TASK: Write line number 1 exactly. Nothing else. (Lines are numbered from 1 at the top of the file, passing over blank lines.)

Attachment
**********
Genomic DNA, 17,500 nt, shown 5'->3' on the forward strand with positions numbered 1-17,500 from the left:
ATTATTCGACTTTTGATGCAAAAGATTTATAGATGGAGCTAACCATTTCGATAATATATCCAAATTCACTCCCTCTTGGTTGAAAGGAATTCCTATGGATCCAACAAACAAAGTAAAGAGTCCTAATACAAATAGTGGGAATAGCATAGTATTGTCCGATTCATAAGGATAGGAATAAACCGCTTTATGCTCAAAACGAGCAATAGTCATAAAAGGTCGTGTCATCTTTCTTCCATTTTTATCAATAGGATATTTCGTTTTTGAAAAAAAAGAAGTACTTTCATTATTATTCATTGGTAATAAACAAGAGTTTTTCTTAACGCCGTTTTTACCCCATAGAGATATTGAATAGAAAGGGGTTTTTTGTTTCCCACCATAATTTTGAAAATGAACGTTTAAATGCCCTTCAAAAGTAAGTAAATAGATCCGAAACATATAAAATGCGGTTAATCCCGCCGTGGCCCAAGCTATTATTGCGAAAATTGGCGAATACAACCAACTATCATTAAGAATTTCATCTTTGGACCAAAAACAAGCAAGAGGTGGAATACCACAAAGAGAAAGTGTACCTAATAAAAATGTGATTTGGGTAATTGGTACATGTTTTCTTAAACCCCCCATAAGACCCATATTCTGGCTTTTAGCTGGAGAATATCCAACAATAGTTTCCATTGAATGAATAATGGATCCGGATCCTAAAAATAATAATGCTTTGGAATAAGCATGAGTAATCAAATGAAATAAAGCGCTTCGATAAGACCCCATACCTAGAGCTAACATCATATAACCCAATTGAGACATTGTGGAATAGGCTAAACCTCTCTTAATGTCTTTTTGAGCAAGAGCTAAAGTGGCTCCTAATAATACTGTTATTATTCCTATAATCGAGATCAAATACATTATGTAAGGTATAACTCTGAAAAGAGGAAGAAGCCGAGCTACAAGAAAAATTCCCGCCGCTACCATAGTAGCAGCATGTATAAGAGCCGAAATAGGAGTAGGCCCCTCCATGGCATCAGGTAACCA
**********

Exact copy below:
Genomic DNA, 17,500 nt, shown 5'->3' on the forward strand with positions numbered 1-17,500 from the left: